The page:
236724 views | 706 | Last updated on Sep 28, 2023 Guns
Read on to learn about Texas and federal laws that regulate the sale of firearms.
You likely do not need a license if you make only occasional sales of different second-hand firearms for your personal collection. Generally, a license is only required if you repetitively buy and sell firearms to predominantly earn a profit.
18 U.S. Code 923(a) requires a license if you are engaged in the business of dealing firearms. Whether you are "engaged in the business" of dealing firearms depends on multiple factors.
To learn more, see the Do I Need a License to Buy and Sell Firearms? handbook from the Bureau of Alcohol, Tobacco, Firearms and Explosives (ATF).
The list of general requirements for private sales below is not a complete listing. Many factors can come into play when determining if a particular sale is legal.
Private sellers may not sell their firearm if:
The law can be complex, and if you are unsure if it would be legal to sell your gun to a certain person, it is best to ask an attorney. For information on finding an attorney, please see the library's Legal Help page.
You can also conduct a sale with the help of a licensed dealer who could run a background check on the buyer.
Licensed dealers can facilitate a private gun sale. However, licensed dealers are not required by law to help with private sales. You may need to call around to find someone who is willing to help you.
Licensed dealers must follow all the laws they normally follow when selling firearms. This includes running a background check and keeping records of the sale. Dealers can also charge a fee for their services.
The ATF has more details in the handbook Facilitating Private Sales: A Federal Firearms Licensee Guide.
If you would like to run a NICS background check before a firearm sale, a licensed dealer can help you conduct the sale. The FBI does not offer NICS background check services to the public.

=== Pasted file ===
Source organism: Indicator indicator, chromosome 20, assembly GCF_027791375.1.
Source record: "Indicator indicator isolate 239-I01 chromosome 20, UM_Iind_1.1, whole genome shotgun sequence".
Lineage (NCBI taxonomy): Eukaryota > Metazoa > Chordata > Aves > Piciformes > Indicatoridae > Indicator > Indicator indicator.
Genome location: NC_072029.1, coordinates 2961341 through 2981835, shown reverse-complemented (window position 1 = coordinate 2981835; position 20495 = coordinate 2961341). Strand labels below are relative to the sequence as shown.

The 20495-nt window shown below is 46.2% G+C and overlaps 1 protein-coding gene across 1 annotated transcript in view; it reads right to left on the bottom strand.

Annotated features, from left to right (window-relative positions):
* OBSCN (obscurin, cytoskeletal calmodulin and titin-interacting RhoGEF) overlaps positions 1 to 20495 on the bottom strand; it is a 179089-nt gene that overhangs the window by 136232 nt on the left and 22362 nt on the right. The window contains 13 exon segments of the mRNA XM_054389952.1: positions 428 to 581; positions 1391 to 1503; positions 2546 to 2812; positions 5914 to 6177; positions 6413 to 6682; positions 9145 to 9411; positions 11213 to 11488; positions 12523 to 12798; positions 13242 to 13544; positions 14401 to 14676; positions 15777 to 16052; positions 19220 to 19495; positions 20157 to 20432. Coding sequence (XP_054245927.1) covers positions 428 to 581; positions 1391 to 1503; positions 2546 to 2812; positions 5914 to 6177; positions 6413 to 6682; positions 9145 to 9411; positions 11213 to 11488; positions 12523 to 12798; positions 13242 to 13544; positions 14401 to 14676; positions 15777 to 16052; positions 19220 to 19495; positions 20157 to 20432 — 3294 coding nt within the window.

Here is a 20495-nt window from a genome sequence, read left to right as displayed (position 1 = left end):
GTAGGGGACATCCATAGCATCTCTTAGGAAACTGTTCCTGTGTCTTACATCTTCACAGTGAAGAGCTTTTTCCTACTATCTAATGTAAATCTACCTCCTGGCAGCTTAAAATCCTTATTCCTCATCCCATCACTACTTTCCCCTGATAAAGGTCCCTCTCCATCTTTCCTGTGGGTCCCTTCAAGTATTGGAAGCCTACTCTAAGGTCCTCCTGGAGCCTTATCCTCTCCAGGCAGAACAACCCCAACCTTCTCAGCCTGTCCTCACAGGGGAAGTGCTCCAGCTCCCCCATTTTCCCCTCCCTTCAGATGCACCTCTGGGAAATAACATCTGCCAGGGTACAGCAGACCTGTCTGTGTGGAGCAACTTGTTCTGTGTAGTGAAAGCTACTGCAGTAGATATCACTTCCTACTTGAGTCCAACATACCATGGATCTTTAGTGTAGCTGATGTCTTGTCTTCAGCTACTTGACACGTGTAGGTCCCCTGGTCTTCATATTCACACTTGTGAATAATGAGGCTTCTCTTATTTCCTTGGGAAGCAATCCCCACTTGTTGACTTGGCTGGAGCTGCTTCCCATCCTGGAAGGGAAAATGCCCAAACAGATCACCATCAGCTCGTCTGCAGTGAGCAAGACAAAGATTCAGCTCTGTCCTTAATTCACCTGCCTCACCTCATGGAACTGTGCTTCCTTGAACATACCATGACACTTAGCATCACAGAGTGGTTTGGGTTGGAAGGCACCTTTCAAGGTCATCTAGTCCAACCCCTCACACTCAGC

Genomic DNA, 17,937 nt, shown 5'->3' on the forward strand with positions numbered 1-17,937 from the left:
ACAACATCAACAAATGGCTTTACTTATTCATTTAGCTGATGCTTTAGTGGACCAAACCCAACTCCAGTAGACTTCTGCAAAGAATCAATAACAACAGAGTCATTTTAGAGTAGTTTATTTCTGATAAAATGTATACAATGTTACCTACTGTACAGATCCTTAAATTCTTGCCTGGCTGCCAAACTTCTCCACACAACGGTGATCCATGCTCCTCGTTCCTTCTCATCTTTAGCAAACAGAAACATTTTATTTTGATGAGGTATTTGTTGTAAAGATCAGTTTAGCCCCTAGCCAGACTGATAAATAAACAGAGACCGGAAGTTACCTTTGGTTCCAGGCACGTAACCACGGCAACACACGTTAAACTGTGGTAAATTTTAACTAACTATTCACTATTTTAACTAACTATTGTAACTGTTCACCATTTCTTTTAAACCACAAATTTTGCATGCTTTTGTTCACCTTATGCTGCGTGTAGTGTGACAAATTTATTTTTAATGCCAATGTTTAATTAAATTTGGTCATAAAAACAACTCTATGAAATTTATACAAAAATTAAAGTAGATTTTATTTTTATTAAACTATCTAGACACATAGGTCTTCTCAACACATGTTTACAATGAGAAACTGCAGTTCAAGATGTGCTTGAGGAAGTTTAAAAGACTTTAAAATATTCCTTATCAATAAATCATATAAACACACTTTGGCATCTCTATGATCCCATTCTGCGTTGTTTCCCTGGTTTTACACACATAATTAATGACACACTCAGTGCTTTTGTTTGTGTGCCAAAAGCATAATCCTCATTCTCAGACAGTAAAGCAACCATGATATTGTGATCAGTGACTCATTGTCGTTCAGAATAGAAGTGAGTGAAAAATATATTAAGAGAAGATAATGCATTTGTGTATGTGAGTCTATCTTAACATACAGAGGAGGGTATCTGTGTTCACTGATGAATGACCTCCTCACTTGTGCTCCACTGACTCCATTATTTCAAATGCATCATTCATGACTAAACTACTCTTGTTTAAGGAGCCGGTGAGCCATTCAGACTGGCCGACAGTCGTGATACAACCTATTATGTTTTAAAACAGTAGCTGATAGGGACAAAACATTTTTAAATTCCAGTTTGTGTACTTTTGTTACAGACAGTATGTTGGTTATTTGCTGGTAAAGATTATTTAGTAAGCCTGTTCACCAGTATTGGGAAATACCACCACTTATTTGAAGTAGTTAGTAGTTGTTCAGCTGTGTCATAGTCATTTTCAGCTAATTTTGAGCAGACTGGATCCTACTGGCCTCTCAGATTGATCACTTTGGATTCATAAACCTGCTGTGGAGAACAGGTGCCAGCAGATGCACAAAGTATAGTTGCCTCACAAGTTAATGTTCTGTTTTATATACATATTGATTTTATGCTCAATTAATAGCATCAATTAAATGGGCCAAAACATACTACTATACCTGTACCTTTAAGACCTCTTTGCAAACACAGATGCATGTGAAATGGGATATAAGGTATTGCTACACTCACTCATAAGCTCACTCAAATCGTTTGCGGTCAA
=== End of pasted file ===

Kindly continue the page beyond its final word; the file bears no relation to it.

Neither federal law nor Texas law requires private sellers to keep a record when they sell a firearm. Licensed dealers are required to keep records of their sales, but these requirements do not apply to private sellers.
Even though it is not required by law, you may want to keep a record of the sale for your own purposes. See this ATF brochure for best practices to follow when selling a firearm.
There is usually no registration to transfer on a gun. Texas does not maintain a firearm registry.
With some exceptions, the federal government doesn't either. The National Firearms Act requires registration for specific firearms such as short-barreled rifles and machine guns. This law is in 26 U.S. Code 5861. The ATF's National Firearms Handbook has details about these kinds of firearms.
In 2022, the U.S. Supreme Court issued a court decision about gun rights in New York State Rifle & Pistol Association Inc. v. Bruen, 142 S.Ct. 2111. The case is commonly known as Bruen or the Bruen decision.
In a 6 to 3 ruling, the Supreme Court said that people have a constitutional right to bear arms in public for self-defense. The court also offered a new way of interpreting the Second Amendment of the U.S. Constitution.
Since the Bruen decision, people have filed lawsuits against state and federal gun laws that may place restrictions on firearms. The courts are in the process of making decisions that reflect the Bruen decision. Some laws may be found to be unconstitutional.
An attorney can help you determine what recent court decisions might mean for your legal rights. For information on finding an attorney, please see the library's Legal Help page.